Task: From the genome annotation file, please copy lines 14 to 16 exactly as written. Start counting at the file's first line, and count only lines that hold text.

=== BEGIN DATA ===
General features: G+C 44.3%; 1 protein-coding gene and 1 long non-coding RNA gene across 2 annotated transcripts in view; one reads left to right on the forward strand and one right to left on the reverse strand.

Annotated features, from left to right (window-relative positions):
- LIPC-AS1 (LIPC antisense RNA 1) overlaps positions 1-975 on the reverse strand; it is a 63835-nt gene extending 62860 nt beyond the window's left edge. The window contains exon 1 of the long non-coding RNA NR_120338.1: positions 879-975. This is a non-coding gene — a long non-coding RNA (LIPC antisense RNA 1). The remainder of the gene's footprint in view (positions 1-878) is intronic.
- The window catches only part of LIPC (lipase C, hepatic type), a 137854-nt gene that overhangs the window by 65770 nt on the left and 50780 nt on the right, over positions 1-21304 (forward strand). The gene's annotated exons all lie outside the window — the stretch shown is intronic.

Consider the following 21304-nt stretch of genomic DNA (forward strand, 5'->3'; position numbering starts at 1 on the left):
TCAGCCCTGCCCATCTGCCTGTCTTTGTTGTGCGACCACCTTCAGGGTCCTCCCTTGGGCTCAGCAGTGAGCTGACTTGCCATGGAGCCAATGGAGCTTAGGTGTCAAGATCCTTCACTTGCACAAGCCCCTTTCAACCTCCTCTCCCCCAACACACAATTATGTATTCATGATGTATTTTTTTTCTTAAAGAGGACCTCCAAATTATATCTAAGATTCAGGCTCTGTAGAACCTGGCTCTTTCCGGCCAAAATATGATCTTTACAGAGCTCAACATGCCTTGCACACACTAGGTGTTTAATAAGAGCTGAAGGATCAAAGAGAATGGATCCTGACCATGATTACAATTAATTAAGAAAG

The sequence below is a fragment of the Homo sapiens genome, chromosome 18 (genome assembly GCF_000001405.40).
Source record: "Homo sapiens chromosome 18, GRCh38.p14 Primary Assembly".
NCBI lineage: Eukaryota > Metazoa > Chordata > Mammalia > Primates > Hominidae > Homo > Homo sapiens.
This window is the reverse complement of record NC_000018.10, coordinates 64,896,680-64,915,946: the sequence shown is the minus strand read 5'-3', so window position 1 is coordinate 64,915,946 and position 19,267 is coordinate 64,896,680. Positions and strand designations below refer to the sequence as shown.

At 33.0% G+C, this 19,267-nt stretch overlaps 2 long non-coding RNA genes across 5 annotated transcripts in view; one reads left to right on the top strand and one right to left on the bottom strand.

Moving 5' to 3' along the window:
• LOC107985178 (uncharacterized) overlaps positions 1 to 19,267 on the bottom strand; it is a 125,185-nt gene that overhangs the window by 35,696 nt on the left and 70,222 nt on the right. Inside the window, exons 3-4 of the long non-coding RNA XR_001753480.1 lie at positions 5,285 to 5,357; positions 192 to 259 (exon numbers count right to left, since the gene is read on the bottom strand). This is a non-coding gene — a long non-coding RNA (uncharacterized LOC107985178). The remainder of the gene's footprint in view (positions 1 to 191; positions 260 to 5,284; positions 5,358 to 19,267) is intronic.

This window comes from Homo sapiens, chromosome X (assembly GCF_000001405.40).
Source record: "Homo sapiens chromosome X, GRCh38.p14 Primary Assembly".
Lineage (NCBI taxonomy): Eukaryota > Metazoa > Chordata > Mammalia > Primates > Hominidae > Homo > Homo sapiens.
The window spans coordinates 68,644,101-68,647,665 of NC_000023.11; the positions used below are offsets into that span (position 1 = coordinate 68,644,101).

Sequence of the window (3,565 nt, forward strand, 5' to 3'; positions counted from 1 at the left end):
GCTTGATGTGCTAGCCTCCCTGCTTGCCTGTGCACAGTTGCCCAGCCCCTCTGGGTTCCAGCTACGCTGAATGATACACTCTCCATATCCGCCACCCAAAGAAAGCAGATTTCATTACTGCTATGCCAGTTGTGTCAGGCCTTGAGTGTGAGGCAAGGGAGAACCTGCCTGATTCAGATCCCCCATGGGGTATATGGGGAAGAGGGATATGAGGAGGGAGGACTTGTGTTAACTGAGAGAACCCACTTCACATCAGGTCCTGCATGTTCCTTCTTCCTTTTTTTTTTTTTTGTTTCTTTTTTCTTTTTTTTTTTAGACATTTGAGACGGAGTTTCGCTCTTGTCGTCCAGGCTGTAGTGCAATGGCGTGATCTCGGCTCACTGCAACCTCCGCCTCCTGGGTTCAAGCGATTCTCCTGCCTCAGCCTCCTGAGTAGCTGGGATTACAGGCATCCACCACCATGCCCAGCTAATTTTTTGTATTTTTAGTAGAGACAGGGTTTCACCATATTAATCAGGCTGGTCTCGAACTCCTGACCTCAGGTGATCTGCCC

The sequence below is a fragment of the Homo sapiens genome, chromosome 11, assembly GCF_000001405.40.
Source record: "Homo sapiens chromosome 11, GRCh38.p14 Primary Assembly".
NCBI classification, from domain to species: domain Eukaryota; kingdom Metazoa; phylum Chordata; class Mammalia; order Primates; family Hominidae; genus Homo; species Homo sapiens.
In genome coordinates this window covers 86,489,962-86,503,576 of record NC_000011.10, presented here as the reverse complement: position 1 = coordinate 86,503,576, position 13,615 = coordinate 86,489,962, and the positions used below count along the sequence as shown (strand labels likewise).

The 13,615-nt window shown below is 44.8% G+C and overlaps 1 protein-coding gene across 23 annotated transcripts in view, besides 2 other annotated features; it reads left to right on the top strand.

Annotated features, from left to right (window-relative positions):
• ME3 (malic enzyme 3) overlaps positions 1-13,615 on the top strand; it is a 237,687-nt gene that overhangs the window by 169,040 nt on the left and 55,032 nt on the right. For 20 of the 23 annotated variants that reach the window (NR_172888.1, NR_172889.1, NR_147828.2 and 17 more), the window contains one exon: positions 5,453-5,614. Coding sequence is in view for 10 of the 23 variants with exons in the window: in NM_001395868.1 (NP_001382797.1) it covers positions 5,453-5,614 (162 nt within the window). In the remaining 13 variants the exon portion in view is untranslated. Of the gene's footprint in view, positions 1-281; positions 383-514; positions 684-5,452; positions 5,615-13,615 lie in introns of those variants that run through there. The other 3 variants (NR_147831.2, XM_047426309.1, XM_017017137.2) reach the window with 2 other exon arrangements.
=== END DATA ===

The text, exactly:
This window comes from Homo sapiens, chromosome X (assembly GCF_000001405.40).
Source record: "Homo sapiens chromosome X, GRCh38.p14 Primary Assembly".
Lineage (NCBI taxonomy): Eukaryota > Metazoa > Chordata > Mammalia > Primates > Hominidae > Homo > Homo sapiens.